Patients with Huntington's disease, a fatal genetic illness that causes the breakdown of nerve cells in the brain, have up to 80 percent less cancer than the general population. Northwestern Medicine scientists have discovered why Huntington's is so toxic to cancer cells and harnessed it for a novel approach to treat cancer, a new study reports. Huntington's is caused by an over abundance of a certain type of repeating RNA
cancer Cancer Discovery

Flipping the Switch: Dietary Fat, Changes in Fat Metabolism May Promote Prostate Cancer Metastasis

Prostate tumors tend to be what scientists call “indolent” – so slow-growing and self-contained that many affected men die with prostate cancer, not of it. But for the percentage of men whose prostate tumors metastasize, the disease is invariably fatal. In a set of papers out today in the journals Nature Genetics and Nature Communications, researchers at the Cancer Center at Beth Israel Deaconess Medical Center (BIDMC) shed new light
cancer Cancer Discovery

New Polygenic Hazard Score Predicts When Men Develop Prostate Cancer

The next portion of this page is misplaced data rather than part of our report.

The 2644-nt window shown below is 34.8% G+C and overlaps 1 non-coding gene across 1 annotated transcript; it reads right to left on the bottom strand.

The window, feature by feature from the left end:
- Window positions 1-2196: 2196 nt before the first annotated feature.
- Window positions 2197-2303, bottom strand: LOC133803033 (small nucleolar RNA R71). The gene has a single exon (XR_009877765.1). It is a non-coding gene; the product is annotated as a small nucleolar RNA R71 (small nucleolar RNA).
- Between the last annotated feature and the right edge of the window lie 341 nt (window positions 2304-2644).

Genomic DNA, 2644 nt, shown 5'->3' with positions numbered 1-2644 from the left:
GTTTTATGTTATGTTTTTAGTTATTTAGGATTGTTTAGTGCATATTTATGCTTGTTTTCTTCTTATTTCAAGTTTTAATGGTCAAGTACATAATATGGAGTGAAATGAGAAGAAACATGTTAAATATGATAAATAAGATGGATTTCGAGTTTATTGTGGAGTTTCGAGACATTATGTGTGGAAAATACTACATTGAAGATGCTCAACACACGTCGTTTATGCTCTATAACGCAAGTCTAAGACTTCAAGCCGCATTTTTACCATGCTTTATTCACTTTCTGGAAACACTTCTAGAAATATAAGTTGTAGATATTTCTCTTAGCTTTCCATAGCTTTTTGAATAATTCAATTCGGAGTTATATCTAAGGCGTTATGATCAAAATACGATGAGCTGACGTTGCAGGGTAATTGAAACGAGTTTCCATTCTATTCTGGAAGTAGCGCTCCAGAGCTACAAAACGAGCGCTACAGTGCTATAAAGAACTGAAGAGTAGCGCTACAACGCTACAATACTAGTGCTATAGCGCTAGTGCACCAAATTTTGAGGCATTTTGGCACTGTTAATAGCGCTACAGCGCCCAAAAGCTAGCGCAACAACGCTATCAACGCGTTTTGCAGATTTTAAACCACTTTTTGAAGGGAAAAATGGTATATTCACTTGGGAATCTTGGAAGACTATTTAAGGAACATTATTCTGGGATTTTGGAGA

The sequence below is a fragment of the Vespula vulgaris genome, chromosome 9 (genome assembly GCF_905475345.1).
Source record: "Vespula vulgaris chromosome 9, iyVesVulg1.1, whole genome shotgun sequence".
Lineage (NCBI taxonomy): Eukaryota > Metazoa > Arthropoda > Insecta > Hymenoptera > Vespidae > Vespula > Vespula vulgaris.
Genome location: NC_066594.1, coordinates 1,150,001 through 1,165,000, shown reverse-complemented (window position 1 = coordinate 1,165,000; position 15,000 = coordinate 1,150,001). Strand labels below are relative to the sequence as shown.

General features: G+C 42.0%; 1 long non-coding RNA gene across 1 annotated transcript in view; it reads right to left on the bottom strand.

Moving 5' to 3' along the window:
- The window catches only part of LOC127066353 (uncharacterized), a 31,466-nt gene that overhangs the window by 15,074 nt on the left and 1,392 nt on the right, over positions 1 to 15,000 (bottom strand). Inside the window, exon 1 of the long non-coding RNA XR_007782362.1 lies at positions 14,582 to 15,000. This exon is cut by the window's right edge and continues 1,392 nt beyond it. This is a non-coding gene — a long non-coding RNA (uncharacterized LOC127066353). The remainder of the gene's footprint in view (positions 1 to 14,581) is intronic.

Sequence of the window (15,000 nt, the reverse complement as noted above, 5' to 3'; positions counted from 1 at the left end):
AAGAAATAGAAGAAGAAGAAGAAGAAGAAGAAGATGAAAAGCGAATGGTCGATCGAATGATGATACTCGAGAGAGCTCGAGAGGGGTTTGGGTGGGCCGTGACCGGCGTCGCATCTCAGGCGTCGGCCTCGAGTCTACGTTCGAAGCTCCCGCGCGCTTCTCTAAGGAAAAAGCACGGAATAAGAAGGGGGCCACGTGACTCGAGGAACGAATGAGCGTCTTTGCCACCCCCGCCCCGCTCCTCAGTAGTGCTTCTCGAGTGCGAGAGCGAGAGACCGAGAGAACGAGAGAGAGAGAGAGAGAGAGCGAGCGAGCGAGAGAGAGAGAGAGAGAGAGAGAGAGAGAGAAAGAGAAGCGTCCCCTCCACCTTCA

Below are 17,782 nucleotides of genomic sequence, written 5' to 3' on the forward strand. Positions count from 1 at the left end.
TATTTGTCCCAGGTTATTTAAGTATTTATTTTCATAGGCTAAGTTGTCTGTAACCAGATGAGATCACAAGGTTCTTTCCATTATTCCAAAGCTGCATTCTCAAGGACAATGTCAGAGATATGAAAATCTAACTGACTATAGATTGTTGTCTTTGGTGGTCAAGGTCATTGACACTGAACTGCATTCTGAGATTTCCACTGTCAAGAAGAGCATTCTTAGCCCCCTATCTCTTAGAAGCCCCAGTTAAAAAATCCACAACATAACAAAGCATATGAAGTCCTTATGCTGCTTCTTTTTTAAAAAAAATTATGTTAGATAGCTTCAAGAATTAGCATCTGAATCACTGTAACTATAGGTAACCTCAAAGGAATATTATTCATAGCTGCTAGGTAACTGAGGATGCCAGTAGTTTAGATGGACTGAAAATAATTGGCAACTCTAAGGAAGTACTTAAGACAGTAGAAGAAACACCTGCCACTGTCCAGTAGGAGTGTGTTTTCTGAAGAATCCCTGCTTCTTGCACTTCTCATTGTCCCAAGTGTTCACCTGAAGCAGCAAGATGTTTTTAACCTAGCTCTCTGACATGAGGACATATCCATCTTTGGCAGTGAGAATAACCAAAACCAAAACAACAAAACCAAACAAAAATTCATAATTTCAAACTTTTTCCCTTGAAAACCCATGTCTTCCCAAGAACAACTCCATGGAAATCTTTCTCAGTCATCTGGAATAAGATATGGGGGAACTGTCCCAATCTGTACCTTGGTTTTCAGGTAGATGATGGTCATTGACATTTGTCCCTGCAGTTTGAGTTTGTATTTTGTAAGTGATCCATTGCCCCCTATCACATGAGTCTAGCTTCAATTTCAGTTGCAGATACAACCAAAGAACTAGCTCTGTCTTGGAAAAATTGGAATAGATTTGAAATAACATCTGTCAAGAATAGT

An international team, led by researchers at the University of California San Diego School of Medicine, has developed and validated a genetic tool for predicting age of onset of aggressive prostate cancer, a disease that kills more than 26,000 American men annually. The tool, described in the January 11 online issue of the BMJ (formerly the British Medical Journal), may potentially be used to help guide decisions about who to screen for prostate
Biotechnology cancer

Wistar scientists develop novel immunotherapy technology for prostate cancer

A study led by scientists at The Wistar Institute describes a novel immunotherapeutic strategy for the treatment of cancer based on the use of synthetic DNA to directly encode protective antibodies against a cancer specific protein. This is the first application of the new technology, called DNA-encoded monoclonal antibody (DMAb), for cancer immunotherapy. The study was published online in Cancer Immunology, Immunotherapy. Prostate cancer is the second most common cancer in